CENTRAL AMERICA: Caught in the Rain Without an Umbrella

  • by Danilo Valladares (guatemala city)
  • Inter Press Service

Over 400,000 Guatemalans were affected by Agatha, which tore through Central America May 29-30, 2010, taking 150 lives.

In El Salvador and Honduras, a further 30,000 people were affected by the disaster, which destroyed subsistence crops, bridges, houses and roads in areas where a majority of the population is poor.

A year after the catastrophe, these countries remain geographically and economically vulnerable to natural disasters, made worse by the fact that the infrastructure damaged by Agatha remains, for the most part, in ruins.

In Guatemala, for instance, only 9.6 percent of the infrastructure destroyed by Agatha has been rebuilt, because of lack of resources, according to the 'national transformation commission' responsible for reconstruction.

Meanwhile the rainy season, which in Central America lasts from May to September, is bringing with it the fear of new disasters.

'I need at least a few roofing sheets, because every rainy season everything floods around here and we have to walk through the water,' said Peneleu, who along with her four children was evacuated last year from her home, where they were trapped in the torrent of mud and water caused by Agatha.

But what have Central American countries, with their geological faults, rivers, volcanoes and mountains, done to prepare for these climate phenomena?

Francisco Ruiz, of the Guatemalan Society of Structural and Seismic Engineering (AGIES), told IPS the government has worked hard at rebuilding the damage and has also strengthened risk prevention, but acknowledged that it would 'never be enough.'

He cited, for example, the introduction in 2010 of a structural safety code for buildings and infrastructure, a compendium of technical construction standards to ensure the safety of buildings in cases like earthquakes and volcanic eruptions.

'Look at developed countries like Japan, which has invested in design and prevention and has the best engineers, and see what happened,' he said, referring to the Mar. 11 magnitude 9.0 earthquake and subsequent tsunami that devastated entire towns in that country.

But in Guatemala, much more could be done to improve risk prevention, according to Ruiz, 'like organising people ahead of disasters, as well as having more professional people participating in that work.'

In neighbouring Honduras, the situation a year after tropical storm Agatha is similar.

'There has not been much progress, but I could highlight better coordination between government agencies and civil society, the strengthening of local and regional emergency services and the rebuilding of some infrastructure works,' Patricia Méndez of the Association of Non-Governmental Organisations told IPS.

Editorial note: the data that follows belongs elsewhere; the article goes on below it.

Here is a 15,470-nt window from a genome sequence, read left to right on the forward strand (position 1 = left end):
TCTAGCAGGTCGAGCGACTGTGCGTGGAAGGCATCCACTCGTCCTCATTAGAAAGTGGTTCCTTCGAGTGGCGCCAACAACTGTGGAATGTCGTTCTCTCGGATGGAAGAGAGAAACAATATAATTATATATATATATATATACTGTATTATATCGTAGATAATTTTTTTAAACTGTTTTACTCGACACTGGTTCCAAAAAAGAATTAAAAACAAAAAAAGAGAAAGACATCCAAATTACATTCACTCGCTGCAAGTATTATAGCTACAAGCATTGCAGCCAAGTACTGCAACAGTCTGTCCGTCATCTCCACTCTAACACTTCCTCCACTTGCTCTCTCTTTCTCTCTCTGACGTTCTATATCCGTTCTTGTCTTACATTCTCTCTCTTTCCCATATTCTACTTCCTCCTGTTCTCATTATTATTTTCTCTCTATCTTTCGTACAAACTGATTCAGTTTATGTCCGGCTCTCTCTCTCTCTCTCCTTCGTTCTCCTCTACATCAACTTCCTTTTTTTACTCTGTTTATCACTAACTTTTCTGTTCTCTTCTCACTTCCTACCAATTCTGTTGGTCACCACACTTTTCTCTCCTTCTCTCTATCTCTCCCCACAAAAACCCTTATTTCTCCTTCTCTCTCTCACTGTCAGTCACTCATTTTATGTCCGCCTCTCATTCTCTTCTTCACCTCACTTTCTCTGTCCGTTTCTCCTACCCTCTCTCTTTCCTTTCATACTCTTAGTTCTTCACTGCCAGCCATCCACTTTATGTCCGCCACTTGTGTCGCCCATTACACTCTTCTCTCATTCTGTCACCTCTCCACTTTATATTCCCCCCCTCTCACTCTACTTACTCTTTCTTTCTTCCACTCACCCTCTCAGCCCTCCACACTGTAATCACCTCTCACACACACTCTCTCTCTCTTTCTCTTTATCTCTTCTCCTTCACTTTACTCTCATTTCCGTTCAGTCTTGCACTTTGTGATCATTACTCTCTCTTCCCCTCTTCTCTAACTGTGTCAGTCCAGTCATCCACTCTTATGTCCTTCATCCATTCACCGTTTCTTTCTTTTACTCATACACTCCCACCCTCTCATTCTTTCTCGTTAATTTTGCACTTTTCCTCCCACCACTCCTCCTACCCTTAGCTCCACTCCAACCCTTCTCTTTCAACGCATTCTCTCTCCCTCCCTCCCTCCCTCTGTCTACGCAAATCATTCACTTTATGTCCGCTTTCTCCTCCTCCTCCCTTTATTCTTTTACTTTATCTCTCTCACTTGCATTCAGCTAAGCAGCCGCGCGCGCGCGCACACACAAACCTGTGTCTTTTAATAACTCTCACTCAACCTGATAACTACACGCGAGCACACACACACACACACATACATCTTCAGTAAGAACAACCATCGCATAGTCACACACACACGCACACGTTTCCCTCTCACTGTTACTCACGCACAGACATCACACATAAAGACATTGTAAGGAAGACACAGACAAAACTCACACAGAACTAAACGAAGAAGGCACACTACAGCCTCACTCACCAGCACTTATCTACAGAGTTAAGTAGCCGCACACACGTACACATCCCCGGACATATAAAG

In terms of prevention, things are not much better.

'Not much action has been taken on zoning, an early recovery plan, budgeting for risk management or building codes, and there is little political will to do so,' she complained.

None of the countries in Central America possesses a zoning law to prevent, among other things, building houses on the slopes of river valleys and mountains, a common practice in this impoverished region of 43 million people.

Roberto Cruz, of the rescue services group Comandos de Salvamento in El Salvador, told IPS that 97 percent of the Salvadoran population lives in high-risk situations, exacerbated by the successive devastations caused by hurricane Mitch (1998) and tropical storms Stan (2005) and Agatha (2010), which claimed thousands of lives throughout Central America.

In response, the Comandos provide disaster prevention training in 45 of El Salvador's 262 municipalities, while 'the government has only talked' about the problem, Cruz said.

However, he acknowledged that leftwing Salvadoran President Mauricio Funes created a secretariat for vulnerability reduction and risk management, which has 50 million dollars available for emergencies.

The new agency will absorb the National Civil Protection Directorate, hitherto responsible for emergency and disaster work.

Cruz said the government has offered support to those affected by Agatha and previous disasters, but added that it 'is not enough' given the magnitude of the damages caused.

In Nicaragua, the situation is no different to that of Guatemala, El Salvador and Honduras.

'When we were hit by Agatha, the water level in lake Xolotlán (or lake Managua, which bathes the capital city) rose so much that local people had to be evacuated. Some of them are still living in emergency shelters,' Efraín Leal of the Humboldt Centre, a Nicaraguan civil society organisation, told IPS.

Progress in rebuilding infrastructure damaged by the storm 'is similar to that of Guatemala,' he added.

Leal worked at a project in the Coco river basin in northern Nicaragua with indigenous communities that had lost 80 percent of their maize and rice crops to Agatha.

'From December 2010 until March this year, they were given seeds and tools, and the project was successful because now these people have basic grains to eat,' he said.

In spite of the efforts made, Nicaragua remains vulnerable to natural disasters. 'Climate phenomena affect us the most; meanwhile the country does not even have a zoning law to regulate where people live and where they farm,' said Leal.

© Inter Press Service (2011) — All Rights ReservedOriginal source: Inter Press Service